We are taking a tour of the city.   Laos gained its independence from France in 1949.  Vientiane certainly has a “Frenchness” to it.   We pass by the Presidential Palace , which is not open to the public and only used for formal ceremonies, on our way to Ho Phra Keo “Hall of the Emerald Buddha”.  It was there that the Emerald Buddha, taken from Chiang Mai, had its home until King Rama I, repossessed it and took it back to Thailand.  

 

 

 

 

 

 

 

 

I can’t figure out whether to point my camera at the flowers…

Or at the Buddhas around the museum.   One in my favorite pose of “stop the war, make peace”   

Another in a pose –and attitude- I should adopt:  walking meditation  

In any position (or mudras as they are called) these Buddhas are beautiful.  This one is in the Bhumisparsha mudra symbolizing the enlightenment of the Buddha under the Bodhi tree. 

Or at the Nagas  (mythical serpents, protectors and guardians of treasures) flanking the steps going in. 

 We continue to Wat Sri Saket, home of 6,840 Buddhas.  Some in little niches.  Fascinating to see so many in one place.  

Really sad to see the storage room of the ones damaged in the war.  

But the surroundings are also worth exploring.  This is where I find a Smiling/Happy Buddha.  The story –according to our guide- goes that Buddha was so handsome that many where those he attracted while meditating.  To avoid interruptions he transformed himself into a plumper and less attractive version and therefore happily gained solitude for his meditation.  Looking it up it seems it may have other versions but the constant is that the parasol is for protection.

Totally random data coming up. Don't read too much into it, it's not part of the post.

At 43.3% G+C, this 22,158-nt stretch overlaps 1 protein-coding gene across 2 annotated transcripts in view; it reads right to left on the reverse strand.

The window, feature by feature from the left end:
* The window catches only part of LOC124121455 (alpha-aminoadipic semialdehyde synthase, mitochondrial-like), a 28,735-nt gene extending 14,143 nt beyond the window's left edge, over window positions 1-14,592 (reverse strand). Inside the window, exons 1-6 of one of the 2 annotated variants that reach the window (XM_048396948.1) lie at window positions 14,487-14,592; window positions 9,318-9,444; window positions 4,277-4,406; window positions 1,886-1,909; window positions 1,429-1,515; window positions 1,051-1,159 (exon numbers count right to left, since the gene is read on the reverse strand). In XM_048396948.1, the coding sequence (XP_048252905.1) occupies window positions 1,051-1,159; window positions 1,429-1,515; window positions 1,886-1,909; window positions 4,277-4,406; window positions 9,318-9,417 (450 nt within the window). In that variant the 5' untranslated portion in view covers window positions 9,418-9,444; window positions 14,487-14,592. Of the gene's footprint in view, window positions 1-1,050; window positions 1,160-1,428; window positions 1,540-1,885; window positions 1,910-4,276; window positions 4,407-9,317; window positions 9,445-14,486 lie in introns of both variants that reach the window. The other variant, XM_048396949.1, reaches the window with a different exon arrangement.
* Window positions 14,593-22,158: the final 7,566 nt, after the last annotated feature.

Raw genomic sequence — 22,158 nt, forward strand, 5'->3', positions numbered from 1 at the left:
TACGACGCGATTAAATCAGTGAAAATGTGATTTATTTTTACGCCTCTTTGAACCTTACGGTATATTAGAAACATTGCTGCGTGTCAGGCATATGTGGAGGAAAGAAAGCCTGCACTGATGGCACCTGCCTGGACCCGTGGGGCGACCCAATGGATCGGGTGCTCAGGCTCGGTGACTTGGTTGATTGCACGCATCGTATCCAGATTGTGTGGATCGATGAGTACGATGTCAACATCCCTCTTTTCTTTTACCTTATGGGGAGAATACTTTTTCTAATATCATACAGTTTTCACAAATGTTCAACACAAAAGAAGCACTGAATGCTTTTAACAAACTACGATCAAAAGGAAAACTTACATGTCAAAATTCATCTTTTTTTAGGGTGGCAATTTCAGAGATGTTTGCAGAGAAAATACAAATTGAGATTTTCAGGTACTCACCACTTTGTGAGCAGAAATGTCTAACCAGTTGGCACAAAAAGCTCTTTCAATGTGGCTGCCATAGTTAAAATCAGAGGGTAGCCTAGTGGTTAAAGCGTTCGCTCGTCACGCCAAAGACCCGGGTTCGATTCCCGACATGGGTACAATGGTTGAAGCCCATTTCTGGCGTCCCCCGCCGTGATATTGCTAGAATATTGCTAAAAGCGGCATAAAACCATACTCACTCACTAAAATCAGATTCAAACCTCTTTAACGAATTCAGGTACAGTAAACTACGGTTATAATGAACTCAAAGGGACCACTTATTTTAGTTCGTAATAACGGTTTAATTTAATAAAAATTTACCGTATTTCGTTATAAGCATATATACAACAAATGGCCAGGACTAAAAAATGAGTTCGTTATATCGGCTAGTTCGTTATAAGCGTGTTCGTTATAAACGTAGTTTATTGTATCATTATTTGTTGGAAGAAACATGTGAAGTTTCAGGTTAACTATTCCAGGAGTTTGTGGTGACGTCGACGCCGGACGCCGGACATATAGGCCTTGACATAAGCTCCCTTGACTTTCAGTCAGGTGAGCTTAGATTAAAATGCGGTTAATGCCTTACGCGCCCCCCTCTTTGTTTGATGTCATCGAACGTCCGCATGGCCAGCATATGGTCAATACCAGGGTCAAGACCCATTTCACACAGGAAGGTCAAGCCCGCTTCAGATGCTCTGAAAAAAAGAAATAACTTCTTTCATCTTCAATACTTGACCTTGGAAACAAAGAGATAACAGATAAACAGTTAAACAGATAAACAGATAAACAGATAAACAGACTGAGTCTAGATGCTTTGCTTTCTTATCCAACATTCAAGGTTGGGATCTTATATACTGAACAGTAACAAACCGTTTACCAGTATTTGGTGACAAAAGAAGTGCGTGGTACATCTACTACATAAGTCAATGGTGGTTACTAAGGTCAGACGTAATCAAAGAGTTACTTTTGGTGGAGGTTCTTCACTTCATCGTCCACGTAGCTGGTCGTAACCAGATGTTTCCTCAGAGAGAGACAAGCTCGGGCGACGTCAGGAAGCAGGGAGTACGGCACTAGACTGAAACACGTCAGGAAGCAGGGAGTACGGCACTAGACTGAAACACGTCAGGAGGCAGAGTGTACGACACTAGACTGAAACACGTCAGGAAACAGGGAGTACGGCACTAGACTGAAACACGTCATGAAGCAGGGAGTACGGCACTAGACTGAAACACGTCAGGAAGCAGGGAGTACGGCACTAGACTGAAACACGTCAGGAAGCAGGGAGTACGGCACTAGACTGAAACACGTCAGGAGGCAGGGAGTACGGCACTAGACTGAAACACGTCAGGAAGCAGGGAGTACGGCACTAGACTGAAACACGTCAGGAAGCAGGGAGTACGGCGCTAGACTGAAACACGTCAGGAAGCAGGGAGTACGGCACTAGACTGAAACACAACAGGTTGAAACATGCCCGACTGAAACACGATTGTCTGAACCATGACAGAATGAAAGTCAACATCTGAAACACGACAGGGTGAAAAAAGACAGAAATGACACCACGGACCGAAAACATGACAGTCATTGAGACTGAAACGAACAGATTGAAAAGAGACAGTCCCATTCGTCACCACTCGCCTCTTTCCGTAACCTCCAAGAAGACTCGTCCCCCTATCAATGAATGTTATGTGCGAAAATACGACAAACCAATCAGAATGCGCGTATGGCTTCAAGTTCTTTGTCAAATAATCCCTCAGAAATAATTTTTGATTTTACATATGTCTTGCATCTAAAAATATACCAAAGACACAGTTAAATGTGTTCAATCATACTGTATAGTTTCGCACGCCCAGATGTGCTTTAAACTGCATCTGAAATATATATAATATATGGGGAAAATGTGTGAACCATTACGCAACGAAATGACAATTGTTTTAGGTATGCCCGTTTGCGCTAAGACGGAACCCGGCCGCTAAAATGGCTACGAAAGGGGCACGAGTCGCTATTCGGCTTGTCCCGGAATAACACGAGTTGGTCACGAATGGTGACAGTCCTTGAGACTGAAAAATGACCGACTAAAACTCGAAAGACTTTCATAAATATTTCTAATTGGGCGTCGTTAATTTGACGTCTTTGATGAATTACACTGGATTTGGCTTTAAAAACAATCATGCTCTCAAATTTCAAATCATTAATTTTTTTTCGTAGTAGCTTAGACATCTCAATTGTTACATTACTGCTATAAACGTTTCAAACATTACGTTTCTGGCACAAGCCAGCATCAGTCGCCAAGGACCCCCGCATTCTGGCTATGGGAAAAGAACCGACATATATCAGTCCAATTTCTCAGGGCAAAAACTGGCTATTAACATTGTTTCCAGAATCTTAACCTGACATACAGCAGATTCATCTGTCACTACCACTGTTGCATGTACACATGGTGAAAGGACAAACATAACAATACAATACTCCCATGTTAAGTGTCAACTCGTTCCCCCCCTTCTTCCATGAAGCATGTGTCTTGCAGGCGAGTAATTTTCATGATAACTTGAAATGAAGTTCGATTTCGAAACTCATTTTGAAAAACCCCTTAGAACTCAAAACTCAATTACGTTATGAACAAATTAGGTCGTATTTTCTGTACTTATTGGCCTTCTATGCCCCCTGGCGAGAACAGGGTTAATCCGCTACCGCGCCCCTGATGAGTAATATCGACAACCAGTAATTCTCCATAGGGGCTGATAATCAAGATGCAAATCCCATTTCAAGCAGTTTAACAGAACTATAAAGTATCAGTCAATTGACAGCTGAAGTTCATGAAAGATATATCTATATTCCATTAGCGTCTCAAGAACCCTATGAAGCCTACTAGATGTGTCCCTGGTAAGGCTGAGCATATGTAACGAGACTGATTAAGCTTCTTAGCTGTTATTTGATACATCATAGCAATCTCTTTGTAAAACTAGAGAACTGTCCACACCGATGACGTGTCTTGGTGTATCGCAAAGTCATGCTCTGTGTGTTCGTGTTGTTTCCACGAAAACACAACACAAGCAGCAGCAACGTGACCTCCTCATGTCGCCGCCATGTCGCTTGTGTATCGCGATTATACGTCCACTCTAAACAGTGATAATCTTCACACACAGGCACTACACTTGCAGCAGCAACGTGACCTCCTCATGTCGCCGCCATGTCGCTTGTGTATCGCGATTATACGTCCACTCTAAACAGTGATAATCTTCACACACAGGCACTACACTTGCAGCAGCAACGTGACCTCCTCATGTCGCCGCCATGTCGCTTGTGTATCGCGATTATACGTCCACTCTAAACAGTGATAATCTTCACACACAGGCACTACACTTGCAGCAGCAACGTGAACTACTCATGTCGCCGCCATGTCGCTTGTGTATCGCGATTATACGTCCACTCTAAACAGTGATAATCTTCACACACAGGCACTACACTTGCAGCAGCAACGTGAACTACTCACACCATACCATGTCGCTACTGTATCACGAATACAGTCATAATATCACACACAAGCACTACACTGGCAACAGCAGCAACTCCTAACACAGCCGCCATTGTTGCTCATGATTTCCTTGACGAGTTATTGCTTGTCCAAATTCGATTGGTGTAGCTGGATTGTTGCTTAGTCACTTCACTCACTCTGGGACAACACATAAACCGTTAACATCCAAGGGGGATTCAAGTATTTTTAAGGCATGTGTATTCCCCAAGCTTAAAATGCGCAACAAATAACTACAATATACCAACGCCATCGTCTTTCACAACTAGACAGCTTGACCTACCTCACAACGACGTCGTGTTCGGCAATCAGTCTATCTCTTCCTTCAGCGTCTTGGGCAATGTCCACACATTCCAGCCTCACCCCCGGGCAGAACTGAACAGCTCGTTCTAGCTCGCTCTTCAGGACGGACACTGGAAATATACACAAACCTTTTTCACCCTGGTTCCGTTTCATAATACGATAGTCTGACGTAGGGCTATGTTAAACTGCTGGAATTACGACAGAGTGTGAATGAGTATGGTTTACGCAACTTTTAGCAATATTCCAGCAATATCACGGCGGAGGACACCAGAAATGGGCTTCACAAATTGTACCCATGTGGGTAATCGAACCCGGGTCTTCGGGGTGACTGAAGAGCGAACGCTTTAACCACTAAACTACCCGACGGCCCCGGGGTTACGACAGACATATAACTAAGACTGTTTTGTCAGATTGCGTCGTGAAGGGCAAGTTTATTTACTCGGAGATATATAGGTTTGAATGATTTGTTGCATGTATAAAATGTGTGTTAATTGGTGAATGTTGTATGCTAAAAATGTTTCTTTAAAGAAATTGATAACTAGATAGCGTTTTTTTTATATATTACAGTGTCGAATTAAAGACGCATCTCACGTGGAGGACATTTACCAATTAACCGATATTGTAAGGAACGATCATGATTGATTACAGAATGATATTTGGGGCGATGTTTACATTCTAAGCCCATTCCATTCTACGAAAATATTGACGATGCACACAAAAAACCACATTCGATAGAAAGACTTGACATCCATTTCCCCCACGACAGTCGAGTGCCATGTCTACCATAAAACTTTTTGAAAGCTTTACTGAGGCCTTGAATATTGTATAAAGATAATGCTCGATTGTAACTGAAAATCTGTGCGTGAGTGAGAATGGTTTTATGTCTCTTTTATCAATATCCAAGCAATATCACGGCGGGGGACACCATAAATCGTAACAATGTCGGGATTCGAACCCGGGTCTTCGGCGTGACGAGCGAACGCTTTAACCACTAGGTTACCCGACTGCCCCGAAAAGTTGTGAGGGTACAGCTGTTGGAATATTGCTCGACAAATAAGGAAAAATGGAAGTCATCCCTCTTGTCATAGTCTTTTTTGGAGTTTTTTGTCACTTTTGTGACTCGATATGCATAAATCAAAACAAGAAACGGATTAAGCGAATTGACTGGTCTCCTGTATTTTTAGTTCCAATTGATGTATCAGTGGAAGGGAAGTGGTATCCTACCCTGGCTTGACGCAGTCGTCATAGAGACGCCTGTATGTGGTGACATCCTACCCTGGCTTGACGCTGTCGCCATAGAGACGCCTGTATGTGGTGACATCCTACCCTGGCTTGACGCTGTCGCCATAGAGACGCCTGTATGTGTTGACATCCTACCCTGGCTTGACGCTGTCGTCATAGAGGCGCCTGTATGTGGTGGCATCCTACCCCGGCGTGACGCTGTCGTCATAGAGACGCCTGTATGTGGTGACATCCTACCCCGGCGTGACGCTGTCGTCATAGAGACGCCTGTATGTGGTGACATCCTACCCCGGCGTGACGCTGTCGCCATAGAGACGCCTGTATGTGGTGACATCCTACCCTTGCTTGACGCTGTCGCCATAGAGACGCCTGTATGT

Our trip leader finds a nest in a tree, of what is a delicacy in Thailand and Laos:  ants.  He points and pokes at it.      And the ants get angry.  

Then they are really, really mad.     So we leave them alone!

Next is That Luang stupa, said to contain remains of Lord Buddha.  It is impressive.  

The day is brutally hot, there is no shade at all and I can barely stand it, so head back to the bus.  Snapping photos on my way back.

It’s hot even for the monks! 

This building is a Monk’s Center.  The streetlights look very French to me. 

Off we go to Patuxai or Victory Gate.  It was built to commemorate those who fought in the independence from France.  At first sight it is a copy of L’Arc du Triomphe in France and when I ask our guide if he doesn’t find that fact ironic he doesn’t seem to believe so.  It is, however, decorated with mythological Buddhist half female, half bird figurines (kinnari) which makes it quite Laotian on inspection.